It is time for lesbian and gay people of faith to COME OUT and stand with their transgender sisters and brothers and include them in the extravagant love of God. Just because we have received a huge victory with respect to marriage equality does not mean that our work is anywhere near done. Society is moving forward with respect to including us but this is not the experience of trans* people. We must not fail them.

It is time for people of faith to COME OUT and call out religious leaders, false prophets, and charlatans who say or imply that any human being is “illegal,” whose theology creates a culture of churches that more resemble white-washed tombs than communities of love. We must stand alongside migrant peoples in this country–not just the ones our culture says are ok. Our nation would be nothing without migration–not our infrastructure, not our advances, not our strength. But when we let mothers and children wither in detention prisons, when we allow people of faith to blaspheme the intent of the scripture to justify their xenophobia, when we try to pretend that we’re not a part of a system that continues to exploit undocumented workers yet oppose their right to healthcare and other services that documented workers receive, we are just as guilty as they are.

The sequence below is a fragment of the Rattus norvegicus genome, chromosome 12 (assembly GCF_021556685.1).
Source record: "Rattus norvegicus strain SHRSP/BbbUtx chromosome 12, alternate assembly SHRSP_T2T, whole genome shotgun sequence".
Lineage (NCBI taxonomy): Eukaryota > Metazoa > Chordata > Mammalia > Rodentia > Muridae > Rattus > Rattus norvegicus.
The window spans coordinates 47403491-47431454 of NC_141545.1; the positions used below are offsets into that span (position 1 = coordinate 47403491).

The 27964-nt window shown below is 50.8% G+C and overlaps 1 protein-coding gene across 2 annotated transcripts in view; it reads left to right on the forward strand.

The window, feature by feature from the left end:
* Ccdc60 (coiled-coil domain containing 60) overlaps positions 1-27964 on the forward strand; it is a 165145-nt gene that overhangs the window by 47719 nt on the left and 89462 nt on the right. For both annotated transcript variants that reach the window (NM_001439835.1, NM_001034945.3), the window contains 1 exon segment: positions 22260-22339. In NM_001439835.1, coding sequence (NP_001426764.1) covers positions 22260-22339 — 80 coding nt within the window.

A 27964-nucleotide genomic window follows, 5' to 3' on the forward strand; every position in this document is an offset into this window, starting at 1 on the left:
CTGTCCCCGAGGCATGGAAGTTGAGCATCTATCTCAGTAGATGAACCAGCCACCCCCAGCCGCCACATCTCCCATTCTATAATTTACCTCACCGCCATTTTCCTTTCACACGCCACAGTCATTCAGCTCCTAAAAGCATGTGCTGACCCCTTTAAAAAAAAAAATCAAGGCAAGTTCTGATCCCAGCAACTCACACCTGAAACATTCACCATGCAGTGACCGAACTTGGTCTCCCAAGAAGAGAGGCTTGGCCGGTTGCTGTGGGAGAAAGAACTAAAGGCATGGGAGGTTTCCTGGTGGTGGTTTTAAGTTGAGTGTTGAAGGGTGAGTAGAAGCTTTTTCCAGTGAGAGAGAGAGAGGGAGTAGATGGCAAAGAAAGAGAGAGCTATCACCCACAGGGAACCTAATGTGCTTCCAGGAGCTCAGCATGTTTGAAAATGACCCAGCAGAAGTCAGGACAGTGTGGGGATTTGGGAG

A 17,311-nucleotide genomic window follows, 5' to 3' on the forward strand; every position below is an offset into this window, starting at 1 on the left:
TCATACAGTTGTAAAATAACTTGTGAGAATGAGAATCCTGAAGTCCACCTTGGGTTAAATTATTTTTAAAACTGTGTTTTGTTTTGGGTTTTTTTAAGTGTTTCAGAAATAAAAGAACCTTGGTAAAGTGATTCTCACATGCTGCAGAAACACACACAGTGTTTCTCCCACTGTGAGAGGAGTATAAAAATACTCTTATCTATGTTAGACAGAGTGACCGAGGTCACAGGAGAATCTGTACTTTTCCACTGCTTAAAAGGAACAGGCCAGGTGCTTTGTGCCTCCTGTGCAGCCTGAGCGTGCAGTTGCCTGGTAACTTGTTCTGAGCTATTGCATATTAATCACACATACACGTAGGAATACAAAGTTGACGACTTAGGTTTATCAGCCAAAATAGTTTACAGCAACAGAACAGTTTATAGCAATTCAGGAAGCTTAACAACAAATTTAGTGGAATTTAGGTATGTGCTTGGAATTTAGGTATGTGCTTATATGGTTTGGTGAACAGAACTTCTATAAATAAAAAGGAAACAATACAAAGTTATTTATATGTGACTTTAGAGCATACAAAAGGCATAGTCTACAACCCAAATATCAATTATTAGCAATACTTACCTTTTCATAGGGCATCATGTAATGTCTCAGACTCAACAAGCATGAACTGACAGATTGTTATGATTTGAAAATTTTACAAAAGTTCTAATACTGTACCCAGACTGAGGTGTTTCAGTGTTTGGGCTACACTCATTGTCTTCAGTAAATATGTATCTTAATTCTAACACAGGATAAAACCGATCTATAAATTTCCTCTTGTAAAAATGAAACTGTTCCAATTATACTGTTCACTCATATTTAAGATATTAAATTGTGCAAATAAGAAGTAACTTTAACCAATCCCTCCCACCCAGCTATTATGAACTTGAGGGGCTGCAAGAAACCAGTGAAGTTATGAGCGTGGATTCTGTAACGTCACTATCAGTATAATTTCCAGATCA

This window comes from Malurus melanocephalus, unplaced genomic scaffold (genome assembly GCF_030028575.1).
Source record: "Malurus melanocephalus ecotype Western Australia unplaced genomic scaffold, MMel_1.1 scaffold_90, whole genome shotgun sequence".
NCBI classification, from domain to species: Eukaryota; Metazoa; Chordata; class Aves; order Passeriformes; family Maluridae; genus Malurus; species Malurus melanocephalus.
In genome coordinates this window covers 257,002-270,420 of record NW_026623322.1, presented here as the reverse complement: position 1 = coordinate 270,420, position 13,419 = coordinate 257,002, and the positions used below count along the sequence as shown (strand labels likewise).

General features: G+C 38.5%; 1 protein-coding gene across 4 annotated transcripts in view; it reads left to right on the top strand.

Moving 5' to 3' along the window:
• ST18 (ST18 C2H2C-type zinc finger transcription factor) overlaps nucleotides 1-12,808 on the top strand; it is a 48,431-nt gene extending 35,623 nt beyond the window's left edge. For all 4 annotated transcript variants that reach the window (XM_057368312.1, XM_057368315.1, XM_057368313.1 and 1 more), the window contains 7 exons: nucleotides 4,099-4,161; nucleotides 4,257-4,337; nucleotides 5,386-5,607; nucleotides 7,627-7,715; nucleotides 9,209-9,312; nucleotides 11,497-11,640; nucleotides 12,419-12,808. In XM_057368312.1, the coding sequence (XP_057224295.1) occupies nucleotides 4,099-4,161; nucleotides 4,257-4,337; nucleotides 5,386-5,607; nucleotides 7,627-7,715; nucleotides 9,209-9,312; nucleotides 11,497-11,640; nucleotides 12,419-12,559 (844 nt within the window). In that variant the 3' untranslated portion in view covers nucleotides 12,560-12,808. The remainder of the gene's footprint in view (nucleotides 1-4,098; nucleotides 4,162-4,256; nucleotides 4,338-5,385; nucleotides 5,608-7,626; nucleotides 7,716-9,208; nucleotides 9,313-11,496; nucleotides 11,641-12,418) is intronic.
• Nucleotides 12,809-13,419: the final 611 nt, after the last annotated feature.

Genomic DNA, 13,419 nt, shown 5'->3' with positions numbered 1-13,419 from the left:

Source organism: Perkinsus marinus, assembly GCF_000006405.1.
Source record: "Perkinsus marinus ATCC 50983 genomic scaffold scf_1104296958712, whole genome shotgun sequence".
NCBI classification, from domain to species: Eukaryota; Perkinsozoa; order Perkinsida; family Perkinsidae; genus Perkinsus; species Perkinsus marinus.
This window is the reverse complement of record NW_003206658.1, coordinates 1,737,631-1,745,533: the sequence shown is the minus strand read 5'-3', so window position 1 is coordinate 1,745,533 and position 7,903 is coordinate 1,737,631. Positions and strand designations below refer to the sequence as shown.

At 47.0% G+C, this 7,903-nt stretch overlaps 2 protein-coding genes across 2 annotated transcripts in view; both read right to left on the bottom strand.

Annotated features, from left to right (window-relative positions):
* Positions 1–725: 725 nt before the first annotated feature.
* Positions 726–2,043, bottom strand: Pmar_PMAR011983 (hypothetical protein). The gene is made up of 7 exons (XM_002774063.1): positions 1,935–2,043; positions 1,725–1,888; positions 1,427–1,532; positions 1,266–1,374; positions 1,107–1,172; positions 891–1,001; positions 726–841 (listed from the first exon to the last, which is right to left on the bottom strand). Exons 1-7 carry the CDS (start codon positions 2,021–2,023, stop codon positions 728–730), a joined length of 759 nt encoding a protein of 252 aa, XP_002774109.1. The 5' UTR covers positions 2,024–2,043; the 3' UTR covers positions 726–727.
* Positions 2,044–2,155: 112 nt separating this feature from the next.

It is far, far past time for people of faith to COME OUT and put our faith where our lives are–or where it should be. For faith that allows  anyone to be marginalized, that judges others as inferior or unworthy, that participates in segregation is misplaced and maligns the very commandments of Jesus and the Gods of most every faith tradition.

People of faith cannot truly claim to love God if we cannot love others. Not just the people who look like us or are in our same socio-economic status. But everyone.

People of faith, we must COME OUT.

For our sake.

For the sake of the weary migrant. For the sake of black mothers and fathers. For the sake of transgender people. For women. For children who are scared, from Waller County to Ferguson.


Previous: My personal
“Coming Out” story